Sepia MacWorld

I’m reading the news of Apple pulling out of MacWorld with a touch of sadness. MacWorld Boston is long dead. It was only a matter of time before MacWorld San Francisco ended, too. It makes sense to me.

Consider the history of COMDEX. In it’s heyday, COMDEX rocked. There was excitement, drama, confusion. I attended my first COMDEX in 1991, my last in 2003. Fall COMDEX reigned supreme but I also have fond memories of Spring COMDEX in Atlanta. (Never made the Chicago show).

That last COMDEX was a week of the living dead. Sad. Like the last moments of an ailing pet.

COMDEX was a dealers expo. The conference tracks had more to do with channels than with end user training. It was a time of the backroom demo, of systems companies meeting with component suppliers, of mom and pop shops meeting with distributors. That time is past. Or, at least, has moved offshore.

MacWorld outlived COMDEX precisely because its focus, its purpose was different. Look at the conference tracks. MacWorld is less about refining the channel and reshaping manufacturing supply chains. Its more about the end user. And frankly, MacWorld is Apple’s big show, “Look at me.”

I felt MacWorld 2008–while interesting–was unnecessary. The Apple booth was packed but it was the SAME APPLE BOOTH. Adobe was noticeably scarce. Macromedia had been assimilated. Microsoft was promising big advances in Office 2008. Thankfully, the number of iPod skin vendors was down. It was a nice show. Like a nice visit with your favorite Aunt.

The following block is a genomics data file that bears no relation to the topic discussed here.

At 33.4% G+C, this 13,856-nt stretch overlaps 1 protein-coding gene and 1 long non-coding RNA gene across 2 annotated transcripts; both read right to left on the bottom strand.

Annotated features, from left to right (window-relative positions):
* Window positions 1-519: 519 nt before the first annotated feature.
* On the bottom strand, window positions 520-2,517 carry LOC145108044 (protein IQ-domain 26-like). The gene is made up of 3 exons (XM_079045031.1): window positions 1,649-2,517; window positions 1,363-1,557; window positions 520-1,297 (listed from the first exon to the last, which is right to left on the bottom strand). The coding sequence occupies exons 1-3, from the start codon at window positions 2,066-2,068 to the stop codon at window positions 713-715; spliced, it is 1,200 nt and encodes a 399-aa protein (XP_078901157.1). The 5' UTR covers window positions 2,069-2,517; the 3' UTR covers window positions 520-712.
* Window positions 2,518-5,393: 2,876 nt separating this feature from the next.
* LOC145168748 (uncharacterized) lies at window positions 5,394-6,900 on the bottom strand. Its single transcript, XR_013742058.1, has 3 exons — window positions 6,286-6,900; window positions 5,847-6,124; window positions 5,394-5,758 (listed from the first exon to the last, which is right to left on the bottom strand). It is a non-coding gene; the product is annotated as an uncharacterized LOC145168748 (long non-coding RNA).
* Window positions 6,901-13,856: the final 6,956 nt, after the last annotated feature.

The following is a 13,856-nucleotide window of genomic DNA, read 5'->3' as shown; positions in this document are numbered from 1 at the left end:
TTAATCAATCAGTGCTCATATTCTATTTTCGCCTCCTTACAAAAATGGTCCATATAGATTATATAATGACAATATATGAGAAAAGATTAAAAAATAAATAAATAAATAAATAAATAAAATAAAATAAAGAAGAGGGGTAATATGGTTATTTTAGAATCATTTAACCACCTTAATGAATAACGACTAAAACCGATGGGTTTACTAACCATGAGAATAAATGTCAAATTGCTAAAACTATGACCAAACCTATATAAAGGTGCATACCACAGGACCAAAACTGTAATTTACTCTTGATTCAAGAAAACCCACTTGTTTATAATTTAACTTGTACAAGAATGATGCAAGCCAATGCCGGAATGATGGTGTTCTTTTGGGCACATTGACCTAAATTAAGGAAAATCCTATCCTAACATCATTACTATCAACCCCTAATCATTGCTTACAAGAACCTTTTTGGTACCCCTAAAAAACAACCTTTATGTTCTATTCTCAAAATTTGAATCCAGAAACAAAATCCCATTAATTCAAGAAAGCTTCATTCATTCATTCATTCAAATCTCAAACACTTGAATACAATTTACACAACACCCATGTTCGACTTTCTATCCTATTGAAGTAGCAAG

I would rather Apple bow out now at a pleasant MacWorld 2009 than drag out its inevitable death. I would have rather remembered COMDEX 1999 as the last hoorah than witness the emphysemic COMDEX 2003.

The world is changing. Computers are increasingly a commodity product. In the ’80s and ’90s, each year brought amazing new advancements to the relatively crude PC. The ’80s more so. I am lucky to have attended SOG in ’87. That event wasn’t a show, wasn’t an expo. However, the people who attended were the living soul of personal computing… and the revolution. Everyone I talked to was a gift. Every conversation a revelation. The big shows never had that.

There will still be Apple’s World Wide Developers Conference. Microsoft has the Professional Developers Conference. Adobe has an analogous event for designers/developers with Adobe Max. Intel has Intel Developer Forum. But the PC pioneer days are over.

If you really, really have a need to join La RevoluciĆ³n, there’s still some life left in the penguinistas. But you better hurry. Even Linux World is changing. It’s now OpenSource World. Still, it’s not the same as a computer show. It’s more of a movement.

The era of big shows is past. The personal computer industry has grown up. We now have smaller developer-focused shows. It’s the times we live in. It’s just this way. For now. Who knows what 2020 will bring.

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